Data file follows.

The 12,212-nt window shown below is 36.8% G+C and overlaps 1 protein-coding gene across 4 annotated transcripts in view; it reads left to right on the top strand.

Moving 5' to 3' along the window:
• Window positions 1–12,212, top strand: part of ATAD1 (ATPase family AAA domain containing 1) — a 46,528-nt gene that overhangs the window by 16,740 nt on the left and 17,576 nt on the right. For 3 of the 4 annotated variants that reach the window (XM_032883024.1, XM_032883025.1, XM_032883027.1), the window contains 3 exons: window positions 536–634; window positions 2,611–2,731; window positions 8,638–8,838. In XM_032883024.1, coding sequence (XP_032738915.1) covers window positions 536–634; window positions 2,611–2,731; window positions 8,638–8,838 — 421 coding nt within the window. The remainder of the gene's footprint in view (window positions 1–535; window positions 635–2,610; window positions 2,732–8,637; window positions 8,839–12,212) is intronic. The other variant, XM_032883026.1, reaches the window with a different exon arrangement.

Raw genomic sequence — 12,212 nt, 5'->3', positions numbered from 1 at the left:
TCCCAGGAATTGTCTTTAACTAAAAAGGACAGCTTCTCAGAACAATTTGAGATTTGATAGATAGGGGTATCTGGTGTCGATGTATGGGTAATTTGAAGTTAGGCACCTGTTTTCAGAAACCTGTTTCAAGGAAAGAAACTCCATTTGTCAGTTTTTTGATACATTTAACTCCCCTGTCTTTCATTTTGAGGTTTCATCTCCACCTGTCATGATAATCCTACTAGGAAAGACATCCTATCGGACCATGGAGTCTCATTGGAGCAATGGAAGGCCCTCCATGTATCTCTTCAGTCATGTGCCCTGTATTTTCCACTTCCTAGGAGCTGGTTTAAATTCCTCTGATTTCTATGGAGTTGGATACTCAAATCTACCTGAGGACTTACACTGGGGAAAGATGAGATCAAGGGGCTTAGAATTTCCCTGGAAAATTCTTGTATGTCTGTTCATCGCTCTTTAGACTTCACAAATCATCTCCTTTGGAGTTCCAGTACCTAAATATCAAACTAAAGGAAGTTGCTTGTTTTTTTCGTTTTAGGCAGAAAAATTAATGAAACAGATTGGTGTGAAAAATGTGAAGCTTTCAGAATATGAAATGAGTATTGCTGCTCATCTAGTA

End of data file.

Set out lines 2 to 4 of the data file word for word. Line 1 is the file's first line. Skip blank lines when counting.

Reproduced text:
Moving 5' to 3' along the window:
• Window positions 1–12,212, top strand: part of ATAD1 (ATPase family AAA domain containing 1) — a 46,528-nt gene that overhangs the window by 16,740 nt on the left and 17,576 nt on the right. For 3 of the 4 annotated variants that reach the window (XM_032883024.1, XM_032883025.1, XM_032883027.1), the window contains 3 exons: window positions 536–634; window positions 2,611–2,731; window positions 8,638–8,838. In XM_032883024.1, coding sequence (XP_032738915.1) covers window positions 536–634; window positions 2,611–2,731; window positions 8,638–8,838 — 421 coding nt within the window. The remainder of the gene's footprint in view (window positions 1–535; window positions 635–2,610; window positions 2,732–8,637; window positions 8,839–12,212) is intronic. The other variant, XM_032883026.1, reaches the window with a different exon arrangement.

Raw genomic sequence — 12,212 nt, 5'->3', positions numbered from 1 at the left: